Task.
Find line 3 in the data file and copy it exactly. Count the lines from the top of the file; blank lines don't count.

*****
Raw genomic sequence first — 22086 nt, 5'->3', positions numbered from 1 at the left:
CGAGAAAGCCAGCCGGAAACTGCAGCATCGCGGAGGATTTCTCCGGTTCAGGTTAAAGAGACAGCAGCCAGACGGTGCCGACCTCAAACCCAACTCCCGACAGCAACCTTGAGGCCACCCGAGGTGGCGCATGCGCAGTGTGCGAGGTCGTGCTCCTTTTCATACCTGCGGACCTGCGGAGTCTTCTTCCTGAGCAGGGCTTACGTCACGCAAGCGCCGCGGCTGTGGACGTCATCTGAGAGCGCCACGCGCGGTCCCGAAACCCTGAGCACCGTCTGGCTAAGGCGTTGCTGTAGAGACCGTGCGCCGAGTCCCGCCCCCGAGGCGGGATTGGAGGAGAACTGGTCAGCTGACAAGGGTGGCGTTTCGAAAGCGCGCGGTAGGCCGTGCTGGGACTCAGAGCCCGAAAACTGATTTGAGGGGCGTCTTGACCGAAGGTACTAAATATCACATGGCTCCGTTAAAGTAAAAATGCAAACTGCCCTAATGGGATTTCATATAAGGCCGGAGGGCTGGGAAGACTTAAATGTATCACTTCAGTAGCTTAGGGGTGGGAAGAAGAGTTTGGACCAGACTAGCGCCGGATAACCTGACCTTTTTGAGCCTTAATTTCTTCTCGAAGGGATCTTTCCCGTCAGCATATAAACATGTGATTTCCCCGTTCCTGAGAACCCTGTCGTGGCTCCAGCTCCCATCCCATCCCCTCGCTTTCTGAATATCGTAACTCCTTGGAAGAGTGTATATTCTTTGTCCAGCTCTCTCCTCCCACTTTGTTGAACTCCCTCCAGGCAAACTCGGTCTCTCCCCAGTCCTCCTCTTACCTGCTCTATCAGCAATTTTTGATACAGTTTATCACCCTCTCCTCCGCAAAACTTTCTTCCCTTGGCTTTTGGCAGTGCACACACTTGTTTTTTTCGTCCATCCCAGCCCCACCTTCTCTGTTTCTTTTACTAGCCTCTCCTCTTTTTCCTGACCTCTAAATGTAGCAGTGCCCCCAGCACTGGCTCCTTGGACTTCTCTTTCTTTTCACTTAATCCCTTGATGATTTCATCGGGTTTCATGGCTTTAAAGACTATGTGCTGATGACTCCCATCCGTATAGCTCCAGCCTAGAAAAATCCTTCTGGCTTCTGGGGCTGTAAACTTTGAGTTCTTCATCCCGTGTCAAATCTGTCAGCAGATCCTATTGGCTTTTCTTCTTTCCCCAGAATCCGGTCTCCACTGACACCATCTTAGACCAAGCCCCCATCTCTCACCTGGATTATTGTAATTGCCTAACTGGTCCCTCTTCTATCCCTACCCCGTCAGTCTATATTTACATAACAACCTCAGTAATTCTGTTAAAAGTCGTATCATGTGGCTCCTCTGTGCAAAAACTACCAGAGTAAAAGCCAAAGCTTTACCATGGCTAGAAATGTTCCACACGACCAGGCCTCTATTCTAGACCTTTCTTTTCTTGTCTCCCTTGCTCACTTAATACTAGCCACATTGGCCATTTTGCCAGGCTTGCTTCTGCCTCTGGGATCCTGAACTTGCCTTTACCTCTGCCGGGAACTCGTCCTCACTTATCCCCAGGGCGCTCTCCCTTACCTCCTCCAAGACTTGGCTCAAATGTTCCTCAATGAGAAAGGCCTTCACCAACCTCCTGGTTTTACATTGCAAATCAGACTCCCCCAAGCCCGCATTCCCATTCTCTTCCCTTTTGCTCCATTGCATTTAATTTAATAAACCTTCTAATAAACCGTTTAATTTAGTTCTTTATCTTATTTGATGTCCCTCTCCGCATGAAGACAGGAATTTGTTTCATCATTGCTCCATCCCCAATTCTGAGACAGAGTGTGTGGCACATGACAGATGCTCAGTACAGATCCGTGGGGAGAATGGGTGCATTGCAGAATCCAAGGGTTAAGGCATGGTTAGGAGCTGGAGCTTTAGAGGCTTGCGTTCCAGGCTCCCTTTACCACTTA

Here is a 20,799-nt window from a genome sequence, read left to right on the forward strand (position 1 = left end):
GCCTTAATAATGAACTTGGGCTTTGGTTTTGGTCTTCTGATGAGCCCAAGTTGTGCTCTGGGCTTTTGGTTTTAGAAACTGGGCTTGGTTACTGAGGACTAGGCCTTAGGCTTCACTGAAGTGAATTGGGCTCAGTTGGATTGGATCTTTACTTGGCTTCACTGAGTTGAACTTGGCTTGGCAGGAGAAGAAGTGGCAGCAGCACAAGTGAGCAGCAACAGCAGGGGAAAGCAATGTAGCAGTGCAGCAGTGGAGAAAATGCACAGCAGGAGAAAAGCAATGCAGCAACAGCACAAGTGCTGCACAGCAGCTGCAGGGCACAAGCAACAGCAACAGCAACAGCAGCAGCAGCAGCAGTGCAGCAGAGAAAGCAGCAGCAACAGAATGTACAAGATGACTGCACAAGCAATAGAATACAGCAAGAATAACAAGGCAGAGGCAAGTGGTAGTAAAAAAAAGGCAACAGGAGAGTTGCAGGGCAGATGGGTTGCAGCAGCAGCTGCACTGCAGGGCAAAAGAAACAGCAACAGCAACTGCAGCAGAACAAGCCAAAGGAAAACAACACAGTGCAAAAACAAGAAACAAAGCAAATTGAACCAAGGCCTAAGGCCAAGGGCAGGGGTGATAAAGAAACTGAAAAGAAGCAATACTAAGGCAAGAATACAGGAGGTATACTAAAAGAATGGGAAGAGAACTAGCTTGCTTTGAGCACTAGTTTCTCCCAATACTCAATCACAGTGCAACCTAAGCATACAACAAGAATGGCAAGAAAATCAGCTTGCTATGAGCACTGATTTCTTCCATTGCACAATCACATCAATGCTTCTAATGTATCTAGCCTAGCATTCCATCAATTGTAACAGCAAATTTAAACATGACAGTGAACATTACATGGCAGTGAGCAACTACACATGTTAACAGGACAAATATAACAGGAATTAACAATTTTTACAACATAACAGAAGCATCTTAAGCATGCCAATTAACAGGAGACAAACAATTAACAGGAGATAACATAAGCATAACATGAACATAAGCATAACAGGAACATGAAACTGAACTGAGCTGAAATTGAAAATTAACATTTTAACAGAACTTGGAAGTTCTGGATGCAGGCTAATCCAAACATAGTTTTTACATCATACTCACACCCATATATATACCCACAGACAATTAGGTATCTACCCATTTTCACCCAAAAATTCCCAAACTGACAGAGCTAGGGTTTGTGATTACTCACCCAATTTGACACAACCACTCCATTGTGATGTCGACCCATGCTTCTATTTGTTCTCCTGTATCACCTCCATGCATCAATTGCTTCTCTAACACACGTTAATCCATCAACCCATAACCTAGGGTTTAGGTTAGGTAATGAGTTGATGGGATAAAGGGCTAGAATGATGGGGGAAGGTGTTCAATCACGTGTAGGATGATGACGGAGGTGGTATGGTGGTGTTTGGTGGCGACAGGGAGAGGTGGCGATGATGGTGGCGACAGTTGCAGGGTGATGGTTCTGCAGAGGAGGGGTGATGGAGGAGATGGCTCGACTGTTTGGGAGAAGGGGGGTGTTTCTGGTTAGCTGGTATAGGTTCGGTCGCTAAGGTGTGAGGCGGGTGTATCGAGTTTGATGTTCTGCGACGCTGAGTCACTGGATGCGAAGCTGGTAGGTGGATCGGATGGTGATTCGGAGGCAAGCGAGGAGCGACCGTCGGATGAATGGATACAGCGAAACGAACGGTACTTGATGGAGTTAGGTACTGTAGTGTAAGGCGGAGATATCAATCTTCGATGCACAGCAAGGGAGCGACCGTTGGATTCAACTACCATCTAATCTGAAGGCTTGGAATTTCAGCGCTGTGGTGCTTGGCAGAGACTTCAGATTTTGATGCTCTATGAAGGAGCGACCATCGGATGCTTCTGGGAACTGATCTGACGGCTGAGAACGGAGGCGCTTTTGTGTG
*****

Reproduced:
Here is a 20,799-nt window from a genome sequence, read left to right on the forward strand (position 1 = left end):